The American Leisure Paradox
-- Respondents worked about nine to 10 hours a day, and almost half rated their stress levels as "moderate" to "extreme."
-- Other than time or money, 30 percent of respondents cited family commitments, 20 percent cited workload concerns and 11 percent cited guilt about leaving work as the biggest obstacles to taking vacations.
Transitioning to and from the Vacation Mindset
-- More than half (59 percent) feel like they're on vacation before they even arrive at the destination and 66 percent say they do not work while they are on vacation.
-- However, the survey suggests the vacation mindset fades quickly after Americans return. More than half (57 percent) begin to feel like they were never on vacation within the first three days back, returning to their normal stress levels and routines with exercise, sleep, work, diet and social activity.
The Benefits of Vacation
-- The majority of people surveyed acknowledged that vacations have both physiological and psychological health benefits. When asked what they thought would happen if they took two weeks off of work at a time, nearly 40 percent said they thought they would "return relaxed and refreshed."
-- Respondents also agreed that after a vacation, they feel more energized, happy and have a higher ability to communicate with others and concentrate, as well as see up to a 25 percent increase in happiness at work and productivity and decrease in stress.
Men vs. Women
-- During the planning process, the week before and day of departure and on the plane, men rated their levels of relaxation up to 16 percent higher than women.
-- Do women work harder than men? According to the survey, it would seem so. On average, women have taken three fewer days of vacation in the past year than men (female average = 25.0 days vs. male average = 27.9 days). Additionally, the majority of women rated their current stress levels as "moderate" (41 percent), while most men rated theirs as "normal" (36 percent).
Under 50 vs. Over 50
-- When responses were broken down by age, there was a significant difference of opinion on whether doctors should be able to write prescriptions for vacations, as well as their perceived benefits. Seventy-three percent of people under the age of 50 felt doctors should have the authority compared to only 59 percent of people over 50.
The results of "Phase 2" of the study are currently being analyzed and will be released this summer.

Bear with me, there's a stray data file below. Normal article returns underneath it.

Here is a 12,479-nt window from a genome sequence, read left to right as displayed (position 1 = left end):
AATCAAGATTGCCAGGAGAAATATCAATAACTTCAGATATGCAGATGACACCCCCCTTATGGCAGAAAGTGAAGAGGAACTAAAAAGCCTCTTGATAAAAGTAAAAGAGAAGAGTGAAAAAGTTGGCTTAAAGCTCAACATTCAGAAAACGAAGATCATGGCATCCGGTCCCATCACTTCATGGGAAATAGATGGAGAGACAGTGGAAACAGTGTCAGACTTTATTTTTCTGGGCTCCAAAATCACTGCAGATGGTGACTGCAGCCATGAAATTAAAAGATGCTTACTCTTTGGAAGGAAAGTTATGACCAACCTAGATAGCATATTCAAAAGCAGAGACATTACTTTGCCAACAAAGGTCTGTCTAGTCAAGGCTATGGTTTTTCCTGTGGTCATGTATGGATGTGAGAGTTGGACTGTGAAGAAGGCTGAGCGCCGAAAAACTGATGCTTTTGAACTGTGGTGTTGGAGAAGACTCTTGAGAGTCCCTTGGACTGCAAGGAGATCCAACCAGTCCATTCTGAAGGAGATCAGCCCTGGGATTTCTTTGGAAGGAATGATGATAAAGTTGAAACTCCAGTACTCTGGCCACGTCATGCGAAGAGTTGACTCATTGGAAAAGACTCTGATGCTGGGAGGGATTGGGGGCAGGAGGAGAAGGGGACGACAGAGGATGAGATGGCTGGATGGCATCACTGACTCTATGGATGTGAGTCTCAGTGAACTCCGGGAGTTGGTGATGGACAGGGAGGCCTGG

The whole thing started when a Geekzone forum member pointed to a Telecom NZ Apache Pocket PC auction going on Trademe, using images taken from our on-line review. What really ticked me off is that the seller was showing one screenshot of an Incoming Call announcement dialog, with my photograph, name and the word "Geekzone".
Clearly there's reason to believe this image came from our site. I mean, just look at the second picture and you will see my name, company and photograph.
So I asked the seller to remove the images. And this was the reply:
Hi, do you mean the brown ones? Or the blue ones? I am a member of Geekzone. Sure, if it offends you that I've used photos publicly placed on geek zone which specify no copyright I can respect your wish to remove them despite any evidence to support this. Let me know which ones. :o)
"Photos publicly placed" on a website doesn't mean no copyright. All pages on Geekzone have a copyright and trademark (Geekzone is a registered trademark) notice that covers the whole content. And then continue with "despite any evidence to support this"?
I asked this person to remove all pictures, but of course the pictures were still there a couple of days after...
I tried contacting Trademe to have this listing removed. The only way is through e-mail, and it can take up to "48 hours". And guess what? No reply at all from Trademe.
I then used the "Community Watch: report this listing" feature, which I believed would be an emergency hotline link to someone on Trademe that could take actions in case of illegal use of someone else's property. What a joke. Besides not having a confirmation that my request was received, and not having a reply from Trademe (again), nothing was done.
So, should I get a Cease and Desist letter sent to Trademe? Are they simply ignoring anyone that could be between the company and the auction's success fee?
I met a few people involved with Trademe before, and I believe they probably don't have anything to do with the current state of affairs on that company. They're good people.
UPDATE 1: A friend commented to me something about everyone using someone else's images on the Internet. I agree, it's really hard to control. But my main rant here is on Trademe not taking action after being notified. I hope this clarifies a bit my stance.